Framing, engagement, and policy change: Lessons for the ACA

Andrew J Karch, Aaron Rosenthal

Research output: Contribution to journalArticlepeer-review

2 Scopus citations

Abstract

Supporters of the Patient Protection and Affordable Care Act (ACA) sometimes speculate that public attitudes toward the law will shift if proponents succeed in focusing attention on its more popular components, but the scholarly literature on framing effects provides ample reason to question their assertion. This article contends that engagement, an alternative rhetorical strategy where advocates address the same policy dimensions as their opponents, is a more promising approach. Extending the engagement literature to the elite context in which most ACA-related decisions are made, it argues that elite-level engagement necessitates the additional task of linking policy change to opponents' broader philosophical and policy goals. Current debates surrounding the application of sales taxes to electronic commerce-a policy arena that seems far removed from health care policy but overlaps with the ACA in ways that make it an appropriate source of lesson drawing-illustrate the potential of an engagement strategy. Recently, many conservative lawmakers who previously opposed policy change have instead embraced online sales taxes as a mechanism for additional tax cuts. Analogous connections may facilitate the diffusion of ACA provisions that presently receive hostile receptions in Republican-leaning states.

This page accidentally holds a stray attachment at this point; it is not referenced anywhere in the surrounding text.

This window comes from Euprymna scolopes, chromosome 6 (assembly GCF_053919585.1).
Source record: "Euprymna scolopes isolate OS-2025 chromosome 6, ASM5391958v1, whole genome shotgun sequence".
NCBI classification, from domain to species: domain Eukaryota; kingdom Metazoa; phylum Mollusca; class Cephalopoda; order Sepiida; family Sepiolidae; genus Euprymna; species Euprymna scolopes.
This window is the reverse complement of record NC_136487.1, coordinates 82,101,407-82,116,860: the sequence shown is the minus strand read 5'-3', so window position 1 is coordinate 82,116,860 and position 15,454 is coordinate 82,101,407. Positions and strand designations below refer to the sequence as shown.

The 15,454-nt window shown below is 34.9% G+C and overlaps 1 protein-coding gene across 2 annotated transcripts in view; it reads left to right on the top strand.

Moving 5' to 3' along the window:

Original languageEnglish (US)
Pages (from-to)341-362
Number of pages22
JournalJournal of health politics, policy and law
Volume42
Issue number2
DOIs
StatePublished - Apr 1 2017

Keywords

  • Health care reform
  • Policy diffusion
  • Rhetorical strategies

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